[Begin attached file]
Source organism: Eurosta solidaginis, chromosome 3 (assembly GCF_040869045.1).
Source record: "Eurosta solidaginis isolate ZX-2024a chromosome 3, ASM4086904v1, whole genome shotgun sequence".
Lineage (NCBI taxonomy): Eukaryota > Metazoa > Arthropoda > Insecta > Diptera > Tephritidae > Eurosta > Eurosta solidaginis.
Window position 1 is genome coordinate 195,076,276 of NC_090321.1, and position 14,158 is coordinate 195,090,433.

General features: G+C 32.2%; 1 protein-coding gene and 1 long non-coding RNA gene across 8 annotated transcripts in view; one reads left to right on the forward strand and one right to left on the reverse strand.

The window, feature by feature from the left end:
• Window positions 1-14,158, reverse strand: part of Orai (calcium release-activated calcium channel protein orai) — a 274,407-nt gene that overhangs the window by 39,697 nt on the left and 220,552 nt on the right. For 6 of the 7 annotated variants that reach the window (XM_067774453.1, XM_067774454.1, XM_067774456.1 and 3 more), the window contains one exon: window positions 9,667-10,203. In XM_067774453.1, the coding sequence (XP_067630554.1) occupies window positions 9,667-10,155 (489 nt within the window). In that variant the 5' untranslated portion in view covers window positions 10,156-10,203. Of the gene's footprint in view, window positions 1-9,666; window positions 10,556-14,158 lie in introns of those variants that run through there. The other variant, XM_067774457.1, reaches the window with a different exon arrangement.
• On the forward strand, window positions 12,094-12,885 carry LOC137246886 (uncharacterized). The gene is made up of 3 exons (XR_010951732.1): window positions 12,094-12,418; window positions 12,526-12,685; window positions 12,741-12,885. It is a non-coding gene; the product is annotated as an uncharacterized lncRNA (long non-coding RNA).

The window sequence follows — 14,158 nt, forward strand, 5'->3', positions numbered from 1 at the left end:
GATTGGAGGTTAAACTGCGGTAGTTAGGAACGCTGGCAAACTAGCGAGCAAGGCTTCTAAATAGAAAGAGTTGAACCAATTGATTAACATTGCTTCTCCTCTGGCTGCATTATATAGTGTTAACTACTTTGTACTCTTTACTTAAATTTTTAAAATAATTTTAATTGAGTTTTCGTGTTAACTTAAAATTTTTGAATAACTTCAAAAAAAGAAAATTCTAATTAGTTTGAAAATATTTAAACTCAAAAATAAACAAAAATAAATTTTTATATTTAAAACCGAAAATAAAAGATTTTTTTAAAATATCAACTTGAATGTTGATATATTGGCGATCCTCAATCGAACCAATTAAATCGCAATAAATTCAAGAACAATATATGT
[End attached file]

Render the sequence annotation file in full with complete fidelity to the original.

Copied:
Source organism: Eurosta solidaginis, chromosome 3 (assembly GCF_040869045.1).
Source record: "Eurosta solidaginis isolate ZX-2024a chromosome 3, ASM4086904v1, whole genome shotgun sequence".
Lineage (NCBI taxonomy): Eukaryota > Metazoa > Arthropoda > Insecta > Diptera > Tephritidae > Eurosta > Eurosta solidaginis.
Window position 1 is genome coordinate 195,076,276 of NC_090321.1, and position 14,158 is coordinate 195,090,433.

General features: G+C 32.2%; 1 protein-coding gene and 1 long non-coding RNA gene across 8 annotated transcripts in view; one reads left to right on the forward strand and one right to left on the reverse strand.

The window, feature by feature from the left end:
• Window positions 1-14,158, reverse strand: part of Orai (calcium release-activated calcium channel protein orai) — a 274,407-nt gene that overhangs the window by 39,697 nt on the left and 220,552 nt on the right. For 6 of the 7 annotated variants that reach the window (XM_067774453.1, XM_067774454.1, XM_067774456.1 and 3 more), the window contains one exon: window positions 9,667-10,203. In XM_067774453.1, the coding sequence (XP_067630554.1) occupies window positions 9,667-10,155 (489 nt within the window). In that variant the 5' untranslated portion in view covers window positions 10,156-10,203. Of the gene's footprint in view, window positions 1-9,666; window positions 10,556-14,158 lie in introns of those variants that run through there. The other variant, XM_067774457.1, reaches the window with a different exon arrangement.
• On the forward strand, window positions 12,094-12,885 carry LOC137246886 (uncharacterized). The gene is made up of 3 exons (XR_010951732.1): window positions 12,094-12,418; window positions 12,526-12,685; window positions 12,741-12,885. It is a non-coding gene; the product is annotated as an uncharacterized lncRNA (long non-coding RNA).

The window sequence follows — 14,158 nt, forward strand, 5'->3', positions numbered from 1 at the left end:
GATTGGAGGTTAAACTGCGGTAGTTAGGAACGCTGGCAAACTAGCGAGCAAGGCTTCTAAATAGAAAGAGTTGAACCAATTGATTAACATTGCTTCTCCTCTGGCTGCATTATATAGTGTTAACTACTTTGTACTCTTTACTTAAATTTTTAAAATAATTTTAATTGAGTTTTCGTGTTAACTTAAAATTTTTGAATAACTTCAAAAAAAGAAAATTCTAATTAGTTTGAAAATATTTAAACTCAAAAATAAACAAAAATAAATTTTTATATTTAAAACCGAAAATAAAAGATTTTTTTAAAATATCAACTTGAATGTTGATATATTGGCGATCCTCAATCGAACCAATTAAATCGCAATAAATTCAAGAACAATATATGT